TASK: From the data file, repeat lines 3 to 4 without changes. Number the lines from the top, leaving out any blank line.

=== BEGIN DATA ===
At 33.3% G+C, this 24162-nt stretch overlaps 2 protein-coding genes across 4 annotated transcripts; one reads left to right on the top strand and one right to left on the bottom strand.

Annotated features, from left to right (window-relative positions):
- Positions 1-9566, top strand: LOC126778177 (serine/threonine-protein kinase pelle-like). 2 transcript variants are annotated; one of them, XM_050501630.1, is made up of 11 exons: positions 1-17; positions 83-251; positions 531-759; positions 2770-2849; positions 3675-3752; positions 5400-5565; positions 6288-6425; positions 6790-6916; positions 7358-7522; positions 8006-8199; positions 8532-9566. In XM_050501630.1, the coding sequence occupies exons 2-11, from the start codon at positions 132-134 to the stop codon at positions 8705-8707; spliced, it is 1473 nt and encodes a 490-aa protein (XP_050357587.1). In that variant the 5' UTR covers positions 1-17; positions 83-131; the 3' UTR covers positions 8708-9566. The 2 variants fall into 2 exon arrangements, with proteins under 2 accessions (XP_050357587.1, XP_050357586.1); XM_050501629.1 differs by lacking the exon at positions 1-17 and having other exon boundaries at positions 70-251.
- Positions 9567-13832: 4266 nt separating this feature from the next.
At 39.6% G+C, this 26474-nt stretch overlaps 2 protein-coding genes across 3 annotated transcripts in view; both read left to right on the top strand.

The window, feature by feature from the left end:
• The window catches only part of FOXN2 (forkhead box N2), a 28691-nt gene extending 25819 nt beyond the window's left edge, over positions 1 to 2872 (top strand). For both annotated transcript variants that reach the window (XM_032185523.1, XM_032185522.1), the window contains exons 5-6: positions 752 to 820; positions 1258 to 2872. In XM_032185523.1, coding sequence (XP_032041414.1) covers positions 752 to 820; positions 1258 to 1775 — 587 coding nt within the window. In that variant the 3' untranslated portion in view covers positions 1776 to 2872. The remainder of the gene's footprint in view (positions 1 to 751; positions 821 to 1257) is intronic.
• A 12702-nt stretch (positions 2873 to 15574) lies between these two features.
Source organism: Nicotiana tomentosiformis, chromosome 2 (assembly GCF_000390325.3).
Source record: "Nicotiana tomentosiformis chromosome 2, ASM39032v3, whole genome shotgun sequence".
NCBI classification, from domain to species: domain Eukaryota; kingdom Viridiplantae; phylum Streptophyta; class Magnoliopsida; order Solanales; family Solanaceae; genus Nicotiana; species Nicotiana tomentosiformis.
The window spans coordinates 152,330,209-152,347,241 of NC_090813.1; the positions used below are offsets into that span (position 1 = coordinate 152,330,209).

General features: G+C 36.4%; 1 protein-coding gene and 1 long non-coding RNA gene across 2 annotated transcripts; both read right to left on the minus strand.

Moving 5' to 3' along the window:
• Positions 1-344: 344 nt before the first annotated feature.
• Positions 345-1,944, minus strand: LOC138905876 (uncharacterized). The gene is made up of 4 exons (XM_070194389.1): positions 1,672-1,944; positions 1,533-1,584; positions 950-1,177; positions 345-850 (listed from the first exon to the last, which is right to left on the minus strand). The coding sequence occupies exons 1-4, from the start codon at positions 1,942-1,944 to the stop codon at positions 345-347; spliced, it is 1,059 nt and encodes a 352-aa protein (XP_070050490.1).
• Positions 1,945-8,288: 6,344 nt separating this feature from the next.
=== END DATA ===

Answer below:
- Positions 1-9566, top strand: LOC126778177 (serine/threonine-protein kinase pelle-like). 2 transcript variants are annotated; one of them, XM_050501630.1, is made up of 11 exons: positions 1-17; positions 83-251; positions 531-759; positions 2770-2849; positions 3675-3752; positions 5400-5565; positions 6288-6425; positions 6790-6916; positions 7358-7522; positions 8006-8199; positions 8532-9566. In XM_050501630.1, the coding sequence occupies exons 2-11, from the start codon at positions 132-134 to the stop codon at positions 8705-8707; spliced, it is 1473 nt and encodes a 490-aa protein (XP_050357587.1). In that variant the 5' UTR covers positions 1-17; positions 83-131; the 3' UTR covers positions 8708-9566. The 2 variants fall into 2 exon arrangements, with proteins under 2 accessions (XP_050357587.1, XP_050357586.1); XM_050501629.1 differs by lacking the exon at positions 1-17 and having other exon boundaries at positions 70-251.
- Positions 9567-13832: 4266 nt separating this feature from the next.